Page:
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AI and Cryptocurrency Demand Strains Global Power Grids- Calls For Urgent Energy Solutions

Last Updated April 20, 2024 11:12 AM
Giuseppe Ciccomascolo
Last Updated April 20, 2024 11:12 AM
Key Takeaways
  • The rise of artificial intelligence (AI) and cryptocurrencies is placing a strain on the world’s power grids.
  • AI models require a lot of energy to run and this is expected to increase significantly in the future.
  • The energy consumption of Bitcoin mining is significant and projected to increase by 40% by 2026.
  • A possible solution may come from innovation and cooperation.

The impact of artificial intelligence (AI) and cryptocurrencies extends beyond financial markets, as it’s also disrupting the power sector. These industries heavily rely on data centers – vast warehouses housing powerful computers running non-stop complex operations.

The immense electricity demand from these centers is straining the grid to its capacity. This challenge presents opportunities for advancements in energy-efficient technologies and renewable energy integration to support the evolving needs of these sectors without compromising the stability of the power grid.

AI Energy Consumption

AI models operate on servers equipped with multiple GPUs (or TPUs for Google), most of which are provided by Nvidia. Each AI server consumes a continuous two kilowatts, as Shaolei Ren, a researcher at the University of California Riverside, noted .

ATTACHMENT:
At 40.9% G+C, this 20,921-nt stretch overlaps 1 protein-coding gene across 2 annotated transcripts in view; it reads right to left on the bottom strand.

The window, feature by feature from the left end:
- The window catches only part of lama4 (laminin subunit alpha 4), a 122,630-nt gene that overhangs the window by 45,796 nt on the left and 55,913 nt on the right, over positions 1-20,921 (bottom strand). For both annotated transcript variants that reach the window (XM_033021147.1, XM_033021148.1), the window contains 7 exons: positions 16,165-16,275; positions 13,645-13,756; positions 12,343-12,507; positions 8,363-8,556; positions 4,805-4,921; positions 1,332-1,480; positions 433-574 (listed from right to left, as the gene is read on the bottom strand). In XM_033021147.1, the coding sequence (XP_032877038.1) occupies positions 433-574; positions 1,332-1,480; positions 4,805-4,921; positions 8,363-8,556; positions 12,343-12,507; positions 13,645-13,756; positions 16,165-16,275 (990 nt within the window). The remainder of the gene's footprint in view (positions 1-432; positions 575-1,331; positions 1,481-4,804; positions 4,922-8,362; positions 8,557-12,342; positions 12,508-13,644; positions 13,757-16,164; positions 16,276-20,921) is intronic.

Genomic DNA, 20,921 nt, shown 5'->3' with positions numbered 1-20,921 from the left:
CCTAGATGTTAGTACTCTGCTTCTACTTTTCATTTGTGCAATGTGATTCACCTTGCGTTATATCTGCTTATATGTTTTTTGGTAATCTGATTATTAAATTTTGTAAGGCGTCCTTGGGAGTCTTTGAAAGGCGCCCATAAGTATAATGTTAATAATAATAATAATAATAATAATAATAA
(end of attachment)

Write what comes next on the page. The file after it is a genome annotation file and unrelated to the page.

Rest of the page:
The scale of infrastructure required for large AI models like ChatGPT is staggering. SemiAnalysis, a semiconductor analysis firm, projected  that implementing ChatGPT in every Google search would necessitate over 500,000 of Nvidia’s A100 HGX servers. This translates to a daily electricity consumption of 80 gigawatt hours (GWh) and an annual consumption of 29.2 terawatt hours (TWh).

Nvidia dominates the AI server market with a commanding 95% share. In the previous year, Nvidia shipped 100,000 units, collectively consuming an average of 7.3 TWh of electricity annually. Projections  from the International Electrotechnical Commission (IEC) indicate that by 2026, the AI industry‘s demand is expected to skyrocket, potentially reaching ten times its 2023 levels.

Estimated electricity demand
Estimated electricity demand from traditional data centres, dedicated AI data centres, and cryptocurrencies. l Source: IEA

 

The trajectory suggests that the energy consumption of AI will escalate significantly. Generative AI, in particular, will drive a surge in data center electricity consumption, potentially tripling from 2.5% to 7.5% of total usage by 2030 in the US, according to estimates  by the Boston Consulting Group.

Bitcoin Mining Has Always Been A Problem

In 2022, cryptocurrencies devoured approximately 110 TWh of electricity, equivalent to 0.4% of global annual electricity demand. The IEC predicted  a staggering 40% surge in cryptocurrency electricity consumption by 2026, reaching around 160 TWh.

In the US alone, crypto mining accounted for 0.6%-2.3% of the nation’s electricity demand last year, as reported by the Energy Information Administration. Astonishingly, miners consumed the same amount of electricity as the entire country of Australia in 2023, with projections indicating substantial future growth, according to ClearView’s analysis.